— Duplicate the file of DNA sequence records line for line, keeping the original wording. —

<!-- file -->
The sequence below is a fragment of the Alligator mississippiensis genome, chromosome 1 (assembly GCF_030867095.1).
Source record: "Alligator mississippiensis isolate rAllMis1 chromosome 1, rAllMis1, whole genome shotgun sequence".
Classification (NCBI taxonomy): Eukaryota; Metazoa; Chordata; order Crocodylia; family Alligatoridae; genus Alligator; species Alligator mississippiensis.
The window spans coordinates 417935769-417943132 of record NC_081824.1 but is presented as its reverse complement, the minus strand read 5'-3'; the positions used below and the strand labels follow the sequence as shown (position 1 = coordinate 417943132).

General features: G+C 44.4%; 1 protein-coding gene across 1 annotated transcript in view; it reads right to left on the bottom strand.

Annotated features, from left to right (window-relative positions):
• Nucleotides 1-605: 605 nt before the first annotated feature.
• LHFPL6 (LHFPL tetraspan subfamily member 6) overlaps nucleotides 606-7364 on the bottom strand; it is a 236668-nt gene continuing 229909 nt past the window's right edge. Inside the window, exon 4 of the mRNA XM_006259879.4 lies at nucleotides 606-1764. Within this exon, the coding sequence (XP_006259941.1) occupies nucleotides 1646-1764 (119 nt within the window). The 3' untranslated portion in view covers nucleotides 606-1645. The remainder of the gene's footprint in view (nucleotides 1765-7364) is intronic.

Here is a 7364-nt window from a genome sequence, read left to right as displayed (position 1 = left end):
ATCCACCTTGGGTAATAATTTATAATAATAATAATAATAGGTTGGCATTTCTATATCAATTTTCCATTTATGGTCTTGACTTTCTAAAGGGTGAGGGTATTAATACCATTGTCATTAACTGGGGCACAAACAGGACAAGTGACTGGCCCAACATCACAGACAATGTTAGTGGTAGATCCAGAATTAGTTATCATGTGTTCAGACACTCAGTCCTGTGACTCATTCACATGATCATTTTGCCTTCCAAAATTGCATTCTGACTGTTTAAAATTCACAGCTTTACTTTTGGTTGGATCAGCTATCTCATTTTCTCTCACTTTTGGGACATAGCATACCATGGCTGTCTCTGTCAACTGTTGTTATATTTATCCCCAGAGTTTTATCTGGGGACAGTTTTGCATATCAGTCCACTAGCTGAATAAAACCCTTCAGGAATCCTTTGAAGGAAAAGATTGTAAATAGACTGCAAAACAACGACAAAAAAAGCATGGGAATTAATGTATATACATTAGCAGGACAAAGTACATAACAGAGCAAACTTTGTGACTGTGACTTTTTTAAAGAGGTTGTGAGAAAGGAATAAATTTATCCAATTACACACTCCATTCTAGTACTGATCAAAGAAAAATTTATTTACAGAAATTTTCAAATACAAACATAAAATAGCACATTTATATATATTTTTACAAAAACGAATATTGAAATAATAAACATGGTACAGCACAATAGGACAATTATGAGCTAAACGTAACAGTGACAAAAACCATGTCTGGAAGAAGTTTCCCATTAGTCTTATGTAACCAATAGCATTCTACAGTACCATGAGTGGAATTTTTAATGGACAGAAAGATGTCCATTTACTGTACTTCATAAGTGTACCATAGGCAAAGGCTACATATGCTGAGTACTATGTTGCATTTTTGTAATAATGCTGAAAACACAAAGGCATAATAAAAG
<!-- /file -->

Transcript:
The sequence below is a fragment of the Alligator mississippiensis genome, chromosome 1 (assembly GCF_030867095.1).
Source record: "Alligator mississippiensis isolate rAllMis1 chromosome 1, rAllMis1, whole genome shotgun sequence".
Classification (NCBI taxonomy): Eukaryota; Metazoa; Chordata; order Crocodylia; family Alligatoridae; genus Alligator; species Alligator mississippiensis.
The window spans coordinates 417935769-417943132 of record NC_081824.1 but is presented as its reverse complement, the minus strand read 5'-3'; the positions used below and the strand labels follow the sequence as shown (position 1 = coordinate 417943132).

General features: G+C 44.4%; 1 protein-coding gene across 1 annotated transcript in view; it reads right to left on the bottom strand.

Annotated features, from left to right (window-relative positions):
• Nucleotides 1-605: 605 nt before the first annotated feature.
• LHFPL6 (LHFPL tetraspan subfamily member 6) overlaps nucleotides 606-7364 on the bottom strand; it is a 236668-nt gene continuing 229909 nt past the window's right edge. Inside the window, exon 4 of the mRNA XM_006259879.4 lies at nucleotides 606-1764. Within this exon, the coding sequence (XP_006259941.1) occupies nucleotides 1646-1764 (119 nt within the window). The 3' untranslated portion in view covers nucleotides 606-1645. The remainder of the gene's footprint in view (nucleotides 1765-7364) is intronic.

Here is a 7364-nt window from a genome sequence, read left to right as displayed (position 1 = left end):
ATCCACCTTGGGTAATAATTTATAATAATAATAATAATAGGTTGGCATTTCTATATCAATTTTCCATTTATGGTCTTGACTTTCTAAAGGGTGAGGGTATTAATACCATTGTCATTAACTGGGGCACAAACAGGACAAGTGACTGGCCCAACATCACAGACAATGTTAGTGGTAGATCCAGAATTAGTTATCATGTGTTCAGACACTCAGTCCTGTGACTCATTCACATGATCATTTTGCCTTCCAAAATTGCATTCTGACTGTTTAAAATTCACAGCTTTACTTTTGGTTGGATCAGCTATCTCATTTTCTCTCACTTTTGGGACATAGCATACCATGGCTGTCTCTGTCAACTGTTGTTATATTTATCCCCAGAGTTTTATCTGGGGACAGTTTTGCATATCAGTCCACTAGCTGAATAAAACCCTTCAGGAATCCTTTGAAGGAAAAGATTGTAAATAGACTGCAAAACAACGACAAAAAAAGCATGGGAATTAATGTATATACATTAGCAGGACAAAGTACATAACAGAGCAAACTTTGTGACTGTGACTTTTTTAAAGAGGTTGTGAGAAAGGAATAAATTTATCCAATTACACACTCCATTCTAGTACTGATCAAAGAAAAATTTATTTACAGAAATTTTCAAATACAAACATAAAATAGCACATTTATATATATTTTTACAAAAACGAATATTGAAATAATAAACATGGTACAGCACAATAGGACAATTATGAGCTAAACGTAACAGTGACAAAAACCATGTCTGGAAGAAGTTTCCCATTAGTCTTATGTAACCAATAGCATTCTACAGTACCATGAGTGGAATTTTTAATGGACAGAAAGATGTCCATTTACTGTACTTCATAAGTGTACCATAGGCAAAGGCTACATATGCTGAGTACTATGTTGCATTTTTGTAATAATGCTGAAAACACAAAGGCATAATAAAAG